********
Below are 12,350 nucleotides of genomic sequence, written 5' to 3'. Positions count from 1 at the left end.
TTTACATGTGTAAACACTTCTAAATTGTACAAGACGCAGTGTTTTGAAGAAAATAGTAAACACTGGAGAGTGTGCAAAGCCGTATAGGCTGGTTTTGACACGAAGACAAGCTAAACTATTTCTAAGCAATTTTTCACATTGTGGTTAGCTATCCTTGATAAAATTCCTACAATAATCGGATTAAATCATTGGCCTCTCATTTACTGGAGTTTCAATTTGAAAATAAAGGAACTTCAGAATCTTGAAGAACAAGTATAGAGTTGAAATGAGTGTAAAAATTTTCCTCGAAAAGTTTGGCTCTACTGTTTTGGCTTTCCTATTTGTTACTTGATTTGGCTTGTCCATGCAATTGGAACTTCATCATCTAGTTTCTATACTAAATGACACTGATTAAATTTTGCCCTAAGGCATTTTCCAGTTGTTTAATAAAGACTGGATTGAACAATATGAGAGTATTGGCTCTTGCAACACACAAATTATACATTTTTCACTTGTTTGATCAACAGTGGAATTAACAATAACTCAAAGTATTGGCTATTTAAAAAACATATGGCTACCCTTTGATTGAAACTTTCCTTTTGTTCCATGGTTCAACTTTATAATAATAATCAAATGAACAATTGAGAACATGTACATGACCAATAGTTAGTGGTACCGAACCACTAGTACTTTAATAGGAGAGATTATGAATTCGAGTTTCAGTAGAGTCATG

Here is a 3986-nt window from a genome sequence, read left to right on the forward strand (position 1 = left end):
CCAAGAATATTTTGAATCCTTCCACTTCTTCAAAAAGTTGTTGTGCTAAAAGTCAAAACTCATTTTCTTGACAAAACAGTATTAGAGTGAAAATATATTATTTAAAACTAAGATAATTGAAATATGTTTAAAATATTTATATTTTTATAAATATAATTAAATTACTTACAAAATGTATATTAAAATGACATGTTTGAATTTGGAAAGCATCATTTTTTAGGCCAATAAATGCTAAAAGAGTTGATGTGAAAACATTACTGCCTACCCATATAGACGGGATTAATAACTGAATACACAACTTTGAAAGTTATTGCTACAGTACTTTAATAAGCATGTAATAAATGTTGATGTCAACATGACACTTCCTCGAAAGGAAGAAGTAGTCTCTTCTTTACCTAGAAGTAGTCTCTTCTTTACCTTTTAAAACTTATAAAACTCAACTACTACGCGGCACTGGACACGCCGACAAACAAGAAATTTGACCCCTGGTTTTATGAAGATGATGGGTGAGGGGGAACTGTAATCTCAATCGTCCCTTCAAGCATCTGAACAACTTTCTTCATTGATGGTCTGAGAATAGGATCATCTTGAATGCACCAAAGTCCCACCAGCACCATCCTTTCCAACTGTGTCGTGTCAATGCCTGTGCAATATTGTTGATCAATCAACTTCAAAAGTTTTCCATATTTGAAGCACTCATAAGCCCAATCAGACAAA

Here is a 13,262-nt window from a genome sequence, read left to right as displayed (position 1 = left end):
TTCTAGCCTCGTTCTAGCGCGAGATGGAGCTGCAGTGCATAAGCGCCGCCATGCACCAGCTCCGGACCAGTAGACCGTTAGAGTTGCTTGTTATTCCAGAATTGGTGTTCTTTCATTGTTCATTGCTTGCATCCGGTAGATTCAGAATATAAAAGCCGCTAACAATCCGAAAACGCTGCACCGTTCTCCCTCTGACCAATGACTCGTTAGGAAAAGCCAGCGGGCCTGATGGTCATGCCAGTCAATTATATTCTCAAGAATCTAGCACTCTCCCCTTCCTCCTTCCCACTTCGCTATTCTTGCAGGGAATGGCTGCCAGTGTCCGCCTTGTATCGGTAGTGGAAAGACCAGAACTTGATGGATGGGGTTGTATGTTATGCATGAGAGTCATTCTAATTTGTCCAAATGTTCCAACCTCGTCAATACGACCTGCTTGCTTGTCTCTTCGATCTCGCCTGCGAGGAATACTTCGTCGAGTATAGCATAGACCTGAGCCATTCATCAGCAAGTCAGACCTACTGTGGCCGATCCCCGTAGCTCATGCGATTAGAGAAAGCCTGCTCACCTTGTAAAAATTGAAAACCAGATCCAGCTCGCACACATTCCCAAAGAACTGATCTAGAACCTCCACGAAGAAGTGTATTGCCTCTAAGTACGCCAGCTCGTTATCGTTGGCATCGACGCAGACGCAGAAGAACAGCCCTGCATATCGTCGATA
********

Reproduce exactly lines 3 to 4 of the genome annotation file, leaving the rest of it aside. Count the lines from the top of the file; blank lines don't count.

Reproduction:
Here is a 3986-nt window from a genome sequence, read left to right on the forward strand (position 1 = left end):
CCAAGAATATTTTGAATCCTTCCACTTCTTCAAAAAGTTGTTGTGCTAAAAGTCAAAACTCATTTTCTTGACAAAACAGTATTAGAGTGAAAATATATTATTTAAAACTAAGATAATTGAAATATGTTTAAAATATTTATATTTTTATAAATATAATTAAATTACTTACAAAATGTATATTAAAATGACATGTTTGAATTTGGAAAGCATCATTTTTTAGGCCAATAAATGCTAAAAGAGTTGATGTGAAAACATTACTGCCTACCCATATAGACGGGATTAATAACTGAATACACAACTTTGAAAGTTATTGCTACAGTACTTTAATAAGCATGTAATAAATGTTGATGTCAACATGACACTTCCTCGAAAGGAAGAAGTAGTCTCTTCTTTACCTAGAAGTAGTCTCTTCTTTACCTTTTAAAACTTATAAAACTCAACTACTACGCGGCACTGGACACGCCGACAAACAAGAAATTTGACCCCTGGTTTTATGAAGATGATGGGTGAGGGGGAACTGTAATCTCAATCGTCCCTTCAAGCATCTGAACAACTTTCTTCATTGATGGTCTGAGAATAGGATCATCTTGAATGCACCAAAGTCCCACCAGCACCATCCTTTCCAACTGTGTCGTGTCAATGCCTGTGCAATATTGTTGATCAATCAACTTCAAAAGTTTTCCATATTTGAAGCACTCATAAGCCCAATCAGACAAA